Cow Heel Soup

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Cow heel soup is another of the Traditional dishes that every Trini knows (or should know) how to cook. Everyone has their own variation to the soup according to their taste. Different vegetables and ground provisions may be added, some people add dumplings while others don’t, others may even add split peas to thicken it a little. No matter how it’s made the cow heel is the centre of attraction in the soup. Now cow heel refers to the lower extremities of the cow or bull that is cut up and sold at the market and super markets. It is really the gelatinous tissue between and around the joints of the feet of the animal.

 

Cow Heel

A Cow Heel Soup For All Occasions

Because of its toughness, the cow heels are usually pressure cooked first before it is added to the soup; please don’t ever try to cook this without pressure cooking, because you will spend whole day cooking it and still, after all that time, it wouldn’t be softened.

This dish is also very popular at local Creole Style restaurants and is a mainstay on the menu. It is also another dish you can have at all inclusive fetes or if you’re just liming with some friends and you feel to “bubble a pot”. So here again is another mouthwatering recipe from the islands of Trinidad and Tobago, our very own Cow Heel Soup. Enjoy!

Cow Heel Soup Recipe

Cow Heel Soup,how to make cow heel soup, trini cooking

 

COW HEEL SOUP

1 lb. cow heel (about 5 pieces)
8 cups Water
½ lb. split peas
½ lb. pumpkin, diced
1 carrot, diced
8 green figs, chopped
½ lb. dasheen, diced
2 small potatoes, diced
2 bouillon cubes (optional)
1 small onion
3 cloves garlic, divided
2 pimento peppers
1 pk. chicken noodle soup
½ tsp. black pepper
1 tsp. parsley, minced
1 tsp. chive, minced
5 leaves Chadon beni
Salt to taste
dumplings

 

Place the cow heel in 4 cups of water. Add salt, 1 clove garlic, and some of your favorite green seasoning. Pressure-cook the cow heel until it is soft ( about 15 – 20 minutes)Note: Test with an ice pick or knife

 

In another pot boil (or pressure-cook) the split peas, onion, pimento, 2 cloves garlic, chive, and green seasoning in 4 cups of water. Cook the split peas until soft.

 

Clean the provision. Remove their skin and dice them.Boil the provision in water.
When done remove the provision and set aside.

 

Make the dumplings.


Add cow heel, bouillon cubes, provision, dumplings and chicken noodle soup to the cooked split peas and allow to simmer. Serve hot.

Print this Cow Heel Soup recipe.

 

Comments

  1. says

    Well Roderick, we don’t really stew cow heel in Trinidad and Tobago. You see cow heel is so gelatinous, that by the time you pressure cook it and start to stew it down it would be just one big mess. That is why we prefer to use it in a soup instead.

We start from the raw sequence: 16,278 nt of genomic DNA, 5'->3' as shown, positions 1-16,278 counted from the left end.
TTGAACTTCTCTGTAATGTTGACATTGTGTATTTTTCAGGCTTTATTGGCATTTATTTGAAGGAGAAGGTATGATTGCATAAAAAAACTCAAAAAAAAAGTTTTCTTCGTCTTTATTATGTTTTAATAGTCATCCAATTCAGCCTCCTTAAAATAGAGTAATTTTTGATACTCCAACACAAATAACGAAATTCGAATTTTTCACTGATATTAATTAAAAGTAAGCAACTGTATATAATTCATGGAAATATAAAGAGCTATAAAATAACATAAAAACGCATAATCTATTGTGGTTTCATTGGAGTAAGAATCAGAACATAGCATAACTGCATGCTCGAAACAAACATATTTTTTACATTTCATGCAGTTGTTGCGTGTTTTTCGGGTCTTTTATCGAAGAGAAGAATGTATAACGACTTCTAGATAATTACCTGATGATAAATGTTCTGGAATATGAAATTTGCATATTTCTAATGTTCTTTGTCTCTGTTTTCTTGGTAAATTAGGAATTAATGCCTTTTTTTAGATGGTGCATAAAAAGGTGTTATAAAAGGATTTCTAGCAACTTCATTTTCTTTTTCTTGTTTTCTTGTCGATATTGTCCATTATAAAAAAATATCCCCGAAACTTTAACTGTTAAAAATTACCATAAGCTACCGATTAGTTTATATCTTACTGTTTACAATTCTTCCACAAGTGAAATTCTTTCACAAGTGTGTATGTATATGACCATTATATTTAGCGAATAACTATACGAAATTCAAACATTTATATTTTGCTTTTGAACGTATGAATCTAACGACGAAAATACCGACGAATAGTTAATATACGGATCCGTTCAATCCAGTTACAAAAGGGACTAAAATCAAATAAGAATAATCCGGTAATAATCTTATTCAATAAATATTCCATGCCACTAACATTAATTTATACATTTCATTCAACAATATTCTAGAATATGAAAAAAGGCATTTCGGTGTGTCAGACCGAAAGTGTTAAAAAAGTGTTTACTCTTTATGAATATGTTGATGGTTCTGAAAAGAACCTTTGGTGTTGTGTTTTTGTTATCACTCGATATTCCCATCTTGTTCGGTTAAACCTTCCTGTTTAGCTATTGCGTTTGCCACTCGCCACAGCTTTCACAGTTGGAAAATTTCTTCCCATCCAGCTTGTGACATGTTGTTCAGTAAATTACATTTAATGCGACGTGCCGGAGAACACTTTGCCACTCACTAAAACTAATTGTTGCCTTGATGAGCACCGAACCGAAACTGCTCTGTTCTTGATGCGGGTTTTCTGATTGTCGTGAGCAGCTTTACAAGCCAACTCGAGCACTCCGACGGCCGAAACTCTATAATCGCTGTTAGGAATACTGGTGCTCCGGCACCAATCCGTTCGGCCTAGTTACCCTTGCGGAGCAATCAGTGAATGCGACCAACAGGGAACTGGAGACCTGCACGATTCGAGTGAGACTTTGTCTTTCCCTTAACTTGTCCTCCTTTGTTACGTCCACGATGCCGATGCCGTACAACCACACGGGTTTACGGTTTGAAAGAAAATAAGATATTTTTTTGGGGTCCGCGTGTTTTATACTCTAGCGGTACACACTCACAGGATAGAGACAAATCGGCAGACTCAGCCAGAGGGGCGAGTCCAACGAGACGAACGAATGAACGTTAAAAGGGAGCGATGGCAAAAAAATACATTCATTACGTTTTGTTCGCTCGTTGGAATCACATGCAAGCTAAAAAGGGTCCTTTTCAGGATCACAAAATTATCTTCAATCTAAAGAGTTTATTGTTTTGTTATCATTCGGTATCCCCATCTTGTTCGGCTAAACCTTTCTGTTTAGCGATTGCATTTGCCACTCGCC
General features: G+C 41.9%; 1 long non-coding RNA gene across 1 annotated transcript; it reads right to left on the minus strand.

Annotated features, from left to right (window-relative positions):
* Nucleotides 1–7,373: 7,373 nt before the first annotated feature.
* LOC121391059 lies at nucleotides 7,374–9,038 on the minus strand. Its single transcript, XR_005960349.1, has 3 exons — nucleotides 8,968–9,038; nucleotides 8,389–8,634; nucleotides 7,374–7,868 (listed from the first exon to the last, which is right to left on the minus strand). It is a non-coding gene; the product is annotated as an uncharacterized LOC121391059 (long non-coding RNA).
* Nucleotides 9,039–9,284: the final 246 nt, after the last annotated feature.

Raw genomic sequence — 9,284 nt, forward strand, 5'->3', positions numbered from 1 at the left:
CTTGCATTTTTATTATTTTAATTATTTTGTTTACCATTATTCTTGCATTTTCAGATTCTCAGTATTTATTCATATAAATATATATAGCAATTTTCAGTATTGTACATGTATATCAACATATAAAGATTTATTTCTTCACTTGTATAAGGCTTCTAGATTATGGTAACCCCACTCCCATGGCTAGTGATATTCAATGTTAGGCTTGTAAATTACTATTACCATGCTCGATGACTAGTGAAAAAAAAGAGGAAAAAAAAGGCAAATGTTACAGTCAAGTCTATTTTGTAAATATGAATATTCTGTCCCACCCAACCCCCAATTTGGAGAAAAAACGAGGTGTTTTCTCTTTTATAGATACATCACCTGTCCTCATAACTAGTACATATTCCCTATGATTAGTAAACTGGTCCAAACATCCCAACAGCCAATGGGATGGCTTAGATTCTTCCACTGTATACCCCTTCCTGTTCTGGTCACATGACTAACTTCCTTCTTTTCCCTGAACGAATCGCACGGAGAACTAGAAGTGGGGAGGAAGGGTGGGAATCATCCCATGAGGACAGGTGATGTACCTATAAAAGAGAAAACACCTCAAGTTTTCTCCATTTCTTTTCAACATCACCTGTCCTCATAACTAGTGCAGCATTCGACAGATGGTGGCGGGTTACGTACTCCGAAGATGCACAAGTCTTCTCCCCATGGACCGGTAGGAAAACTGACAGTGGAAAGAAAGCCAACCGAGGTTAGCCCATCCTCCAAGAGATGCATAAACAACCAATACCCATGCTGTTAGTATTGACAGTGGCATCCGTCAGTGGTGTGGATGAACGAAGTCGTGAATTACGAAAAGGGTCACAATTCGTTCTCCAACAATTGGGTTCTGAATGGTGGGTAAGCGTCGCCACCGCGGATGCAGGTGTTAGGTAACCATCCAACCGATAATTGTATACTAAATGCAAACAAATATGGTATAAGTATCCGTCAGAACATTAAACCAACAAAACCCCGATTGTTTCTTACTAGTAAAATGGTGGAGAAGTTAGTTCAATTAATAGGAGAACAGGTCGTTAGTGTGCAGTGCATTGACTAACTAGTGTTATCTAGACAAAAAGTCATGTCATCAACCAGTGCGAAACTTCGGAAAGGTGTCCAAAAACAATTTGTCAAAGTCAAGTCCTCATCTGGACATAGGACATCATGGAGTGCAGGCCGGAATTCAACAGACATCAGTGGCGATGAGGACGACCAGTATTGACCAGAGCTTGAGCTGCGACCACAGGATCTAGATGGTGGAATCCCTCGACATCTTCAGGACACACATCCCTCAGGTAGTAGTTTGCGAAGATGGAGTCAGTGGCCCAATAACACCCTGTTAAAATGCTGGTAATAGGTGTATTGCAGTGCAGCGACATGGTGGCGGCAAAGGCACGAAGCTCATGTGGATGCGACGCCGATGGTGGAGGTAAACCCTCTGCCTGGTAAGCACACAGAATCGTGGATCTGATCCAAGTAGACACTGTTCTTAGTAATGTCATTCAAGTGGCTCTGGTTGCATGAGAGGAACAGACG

2. says

    The “Cow Heel Soup” is the true “Trini” recipe. That’s about as authentic a recipe as you can get.I know I’m a true “Trini” and I cook cow heel soup almost every saturday.

  3. Anonymous says

    I stumbled on your site thankfully:) am always saying Trinis can cook and your recipes are quite similar to Grenadian I tried your yam chips simply delicious
    continue sharing
    appreciative Grenadian

  4. says

    I am so glad to see this recipe…when I pregnant with my daughter, I use to eat Cow heel soup at least 3 times a week…it was what my daughter was craving! this recipe is a good one!!

  5. Cassiw says

    When it says one pack of chicken noodle soup do you have a particular brand that works best? Do you mean a can of Campbell’s chicken noodle soup for example? or is it talking about another type of pack soup?

  6. Henry says

    I know this is an archived old post, but it’s new to me having just found it. And so glad as well for this one. I remember this as a kid in St.Kitts, it was soup heaven. I can only imagine it’s similar unless I pick up phone to call home and check living in the U.S. But I’m just going to figure from now on anything I make will be a fusion blend of my local Kittitian and Trini recipe mix. Not sure what to call that but Caribbean will simply do lol. I have some Cow Foot in freezer about a month not at least, will try this on the weekend as have more time and one way to use the Pressure Cooker I bought some time ago yet unused.

    This recipe for some reason made me also think of Beef Shank I think it’s called I often see in some my grocery store here. Gelatinous in center, yet meaty around the bone. Kinda wonder how you would cook that if you Braise Stew it or Soup it as well like this?

    • says

      the beef shank you’re talking about reminds me of Ox tails. Maybe it’s a different name lol. Thanks for commenting and continue to dig around my archives with glee. :)

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